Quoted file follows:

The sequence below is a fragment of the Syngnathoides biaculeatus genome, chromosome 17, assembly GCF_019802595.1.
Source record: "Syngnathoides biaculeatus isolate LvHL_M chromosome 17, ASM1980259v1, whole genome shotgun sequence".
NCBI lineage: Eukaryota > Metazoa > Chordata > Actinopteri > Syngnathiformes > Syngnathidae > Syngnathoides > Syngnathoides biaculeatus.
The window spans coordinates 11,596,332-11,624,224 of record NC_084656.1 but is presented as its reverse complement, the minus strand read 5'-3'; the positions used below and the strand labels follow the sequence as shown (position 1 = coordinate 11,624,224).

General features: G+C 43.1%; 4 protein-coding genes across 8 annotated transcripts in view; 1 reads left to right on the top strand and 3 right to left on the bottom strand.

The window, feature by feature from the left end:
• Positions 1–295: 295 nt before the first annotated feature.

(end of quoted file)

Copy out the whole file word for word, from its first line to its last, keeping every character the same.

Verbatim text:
The sequence below is a fragment of the Syngnathoides biaculeatus genome, chromosome 17, assembly GCF_019802595.1.
Source record: "Syngnathoides biaculeatus isolate LvHL_M chromosome 17, ASM1980259v1, whole genome shotgun sequence".
NCBI lineage: Eukaryota > Metazoa > Chordata > Actinopteri > Syngnathiformes > Syngnathidae > Syngnathoides > Syngnathoides biaculeatus.
The window spans coordinates 11,596,332-11,624,224 of record NC_084656.1 but is presented as its reverse complement, the minus strand read 5'-3'; the positions used below and the strand labels follow the sequence as shown (position 1 = coordinate 11,624,224).

General features: G+C 43.1%; 4 protein-coding genes across 8 annotated transcripts in view; 1 reads left to right on the top strand and 3 right to left on the bottom strand.

The window, feature by feature from the left end:
• Positions 1–295: 295 nt before the first annotated feature.